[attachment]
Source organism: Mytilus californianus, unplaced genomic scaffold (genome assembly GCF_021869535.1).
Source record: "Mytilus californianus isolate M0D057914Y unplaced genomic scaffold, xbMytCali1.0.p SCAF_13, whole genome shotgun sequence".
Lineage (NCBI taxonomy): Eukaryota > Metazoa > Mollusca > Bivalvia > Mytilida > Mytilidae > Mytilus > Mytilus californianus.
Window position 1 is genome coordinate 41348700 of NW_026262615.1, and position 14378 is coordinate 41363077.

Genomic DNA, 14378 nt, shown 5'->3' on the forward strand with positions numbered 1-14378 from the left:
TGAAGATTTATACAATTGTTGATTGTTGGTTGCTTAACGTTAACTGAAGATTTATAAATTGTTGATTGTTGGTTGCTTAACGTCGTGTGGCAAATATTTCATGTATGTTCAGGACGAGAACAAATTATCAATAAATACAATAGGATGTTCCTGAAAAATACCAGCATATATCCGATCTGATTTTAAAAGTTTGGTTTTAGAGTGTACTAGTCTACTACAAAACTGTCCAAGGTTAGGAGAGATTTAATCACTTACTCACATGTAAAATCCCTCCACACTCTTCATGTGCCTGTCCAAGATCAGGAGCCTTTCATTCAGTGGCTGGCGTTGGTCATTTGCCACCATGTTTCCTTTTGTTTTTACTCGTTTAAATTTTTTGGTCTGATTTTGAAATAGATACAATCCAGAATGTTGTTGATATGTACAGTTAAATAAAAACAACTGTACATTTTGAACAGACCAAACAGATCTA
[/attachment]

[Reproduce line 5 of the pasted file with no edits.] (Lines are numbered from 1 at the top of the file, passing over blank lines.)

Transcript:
Genomic DNA, 14378 nt, shown 5'->3' on the forward strand with positions numbered 1-14378 from the left: